Amazon donations benefit UNR’s Young Women in Engineering Camp | nnbw.com

Amazon donations benefit UNR’s Young Women in Engineering Camp

Special to the NNBW

Amazon gave 24 young women a special surprise in the form of a donation of $5,000 and textbooks to the University of Nevada, Reno's Young Women in Engineering Camp, during a July 2 behind-the-scenes tour of Amazon's Reno fulfillment center.

University of Nevada, Reno's Young Women in Engineering Camp (YWE) introduces students to the various engineering disciplines through fun, age-appropriate activities such as building bottle rockets, experimenting with chemical engineering and learning about all fields of engineering. Field trips and campus tours introduce students to some of northern Nevada's engineering landmarks. Camp sessions are led by university faculty and graduate students.

The donation will allow more students to take advantage of UNR's summer engineering programs and encourage girls to pursue STEM education outside of the classroom. Each camper took home a copy of the book "Unlocking Your Brilliance" as part of their summer camp experience. The campers received a tour of the facility from Amazon Site Leader Joe Witsos, who showed them how engineering is used at Amazon to get thousands of packages from the facility to customers in Reno and beyond.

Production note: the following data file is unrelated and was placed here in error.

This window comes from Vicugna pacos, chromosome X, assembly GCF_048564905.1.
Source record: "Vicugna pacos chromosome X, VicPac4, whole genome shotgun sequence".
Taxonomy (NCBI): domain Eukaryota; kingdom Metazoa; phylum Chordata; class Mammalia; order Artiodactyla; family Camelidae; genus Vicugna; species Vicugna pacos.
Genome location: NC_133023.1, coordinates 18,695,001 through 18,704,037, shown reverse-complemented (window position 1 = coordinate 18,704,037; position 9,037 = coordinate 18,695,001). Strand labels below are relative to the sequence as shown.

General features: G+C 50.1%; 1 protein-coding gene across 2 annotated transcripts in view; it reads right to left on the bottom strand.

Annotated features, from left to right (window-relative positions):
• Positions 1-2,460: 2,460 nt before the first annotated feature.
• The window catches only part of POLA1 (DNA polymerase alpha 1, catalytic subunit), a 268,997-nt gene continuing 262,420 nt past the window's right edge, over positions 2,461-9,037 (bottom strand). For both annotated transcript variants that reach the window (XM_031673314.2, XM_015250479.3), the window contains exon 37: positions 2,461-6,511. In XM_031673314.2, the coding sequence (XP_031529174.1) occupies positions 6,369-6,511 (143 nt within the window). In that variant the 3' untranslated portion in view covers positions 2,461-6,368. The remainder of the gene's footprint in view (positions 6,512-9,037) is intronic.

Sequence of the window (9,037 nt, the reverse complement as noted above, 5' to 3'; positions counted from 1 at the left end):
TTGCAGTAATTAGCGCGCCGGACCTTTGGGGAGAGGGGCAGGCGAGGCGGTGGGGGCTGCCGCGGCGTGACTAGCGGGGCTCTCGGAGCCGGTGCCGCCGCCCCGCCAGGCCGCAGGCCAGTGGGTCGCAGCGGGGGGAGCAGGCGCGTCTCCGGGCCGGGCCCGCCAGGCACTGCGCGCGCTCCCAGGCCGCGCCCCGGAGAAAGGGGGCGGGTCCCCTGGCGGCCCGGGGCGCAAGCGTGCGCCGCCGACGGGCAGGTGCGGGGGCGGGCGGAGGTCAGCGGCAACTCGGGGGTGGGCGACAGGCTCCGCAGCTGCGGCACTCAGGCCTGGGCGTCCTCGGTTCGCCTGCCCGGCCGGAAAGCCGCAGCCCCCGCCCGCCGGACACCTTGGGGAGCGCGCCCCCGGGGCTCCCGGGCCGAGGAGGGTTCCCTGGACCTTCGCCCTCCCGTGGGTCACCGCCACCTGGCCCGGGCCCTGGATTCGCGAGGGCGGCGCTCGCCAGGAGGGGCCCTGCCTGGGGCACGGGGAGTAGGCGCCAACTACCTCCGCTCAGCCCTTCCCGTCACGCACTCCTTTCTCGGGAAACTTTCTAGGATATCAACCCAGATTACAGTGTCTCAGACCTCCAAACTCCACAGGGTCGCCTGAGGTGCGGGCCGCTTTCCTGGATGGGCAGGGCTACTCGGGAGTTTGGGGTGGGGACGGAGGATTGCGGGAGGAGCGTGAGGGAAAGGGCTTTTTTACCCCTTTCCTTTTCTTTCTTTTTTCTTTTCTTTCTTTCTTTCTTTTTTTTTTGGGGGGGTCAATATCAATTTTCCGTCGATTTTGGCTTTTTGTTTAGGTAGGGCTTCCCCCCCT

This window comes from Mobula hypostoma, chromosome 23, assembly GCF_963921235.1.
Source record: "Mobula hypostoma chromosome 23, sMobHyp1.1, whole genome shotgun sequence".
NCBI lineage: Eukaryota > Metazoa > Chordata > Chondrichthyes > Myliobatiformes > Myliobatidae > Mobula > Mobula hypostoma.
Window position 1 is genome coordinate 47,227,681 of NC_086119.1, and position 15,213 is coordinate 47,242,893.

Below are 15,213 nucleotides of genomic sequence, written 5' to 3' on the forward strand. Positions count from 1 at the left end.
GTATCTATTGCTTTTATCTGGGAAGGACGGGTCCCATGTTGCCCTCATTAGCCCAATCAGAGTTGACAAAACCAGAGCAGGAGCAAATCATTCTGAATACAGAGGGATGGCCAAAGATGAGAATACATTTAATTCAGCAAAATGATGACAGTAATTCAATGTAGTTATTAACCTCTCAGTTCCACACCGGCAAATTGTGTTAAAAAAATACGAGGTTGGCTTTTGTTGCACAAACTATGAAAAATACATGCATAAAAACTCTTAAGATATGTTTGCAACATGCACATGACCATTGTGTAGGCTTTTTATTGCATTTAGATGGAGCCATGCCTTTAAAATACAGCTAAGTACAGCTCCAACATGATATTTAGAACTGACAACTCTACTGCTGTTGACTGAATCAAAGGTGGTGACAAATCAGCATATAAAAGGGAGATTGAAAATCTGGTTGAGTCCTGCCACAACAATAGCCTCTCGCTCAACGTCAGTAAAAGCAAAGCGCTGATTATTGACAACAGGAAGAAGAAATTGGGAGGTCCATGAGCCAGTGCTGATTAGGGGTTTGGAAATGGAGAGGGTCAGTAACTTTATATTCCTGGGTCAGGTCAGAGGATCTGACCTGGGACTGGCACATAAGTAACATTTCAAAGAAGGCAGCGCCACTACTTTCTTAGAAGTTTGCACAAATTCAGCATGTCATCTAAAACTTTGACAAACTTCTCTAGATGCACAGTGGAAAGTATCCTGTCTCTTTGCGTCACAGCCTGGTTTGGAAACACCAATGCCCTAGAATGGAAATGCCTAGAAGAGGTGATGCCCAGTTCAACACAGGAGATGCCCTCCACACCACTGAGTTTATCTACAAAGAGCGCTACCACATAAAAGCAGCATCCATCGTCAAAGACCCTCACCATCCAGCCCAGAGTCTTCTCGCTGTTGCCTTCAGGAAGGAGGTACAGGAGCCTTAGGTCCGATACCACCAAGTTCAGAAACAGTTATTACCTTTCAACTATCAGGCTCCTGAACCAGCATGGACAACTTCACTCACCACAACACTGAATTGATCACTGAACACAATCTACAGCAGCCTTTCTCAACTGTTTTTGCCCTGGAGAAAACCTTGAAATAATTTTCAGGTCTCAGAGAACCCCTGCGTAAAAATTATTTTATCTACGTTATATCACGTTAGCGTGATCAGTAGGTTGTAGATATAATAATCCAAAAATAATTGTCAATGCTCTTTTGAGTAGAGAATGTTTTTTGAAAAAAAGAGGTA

"On behalf of everyone at Amazon's Reno fulfillment center, I want to thank UNR and their Young Women in Engineering program for joining us today and being part of growing the next generation of scientists and engineers," said Reno Site Leader Joe Witsos. "Amazon is committed to giving back to our communities, and we're proud to encourage young women to pursue their dreams in the STEM fields."

"Today's tour was an incredible experience, and we deeply appreciate Amazon's commitment to our Young Women in Engineering program," said Elyse Bozsik from UNR. "Their donation today will help us take a big step forward to expand our programs which will be able to support more participants. We're grateful for their help to encourage more young women to consider a career in science, engineering, and technology."

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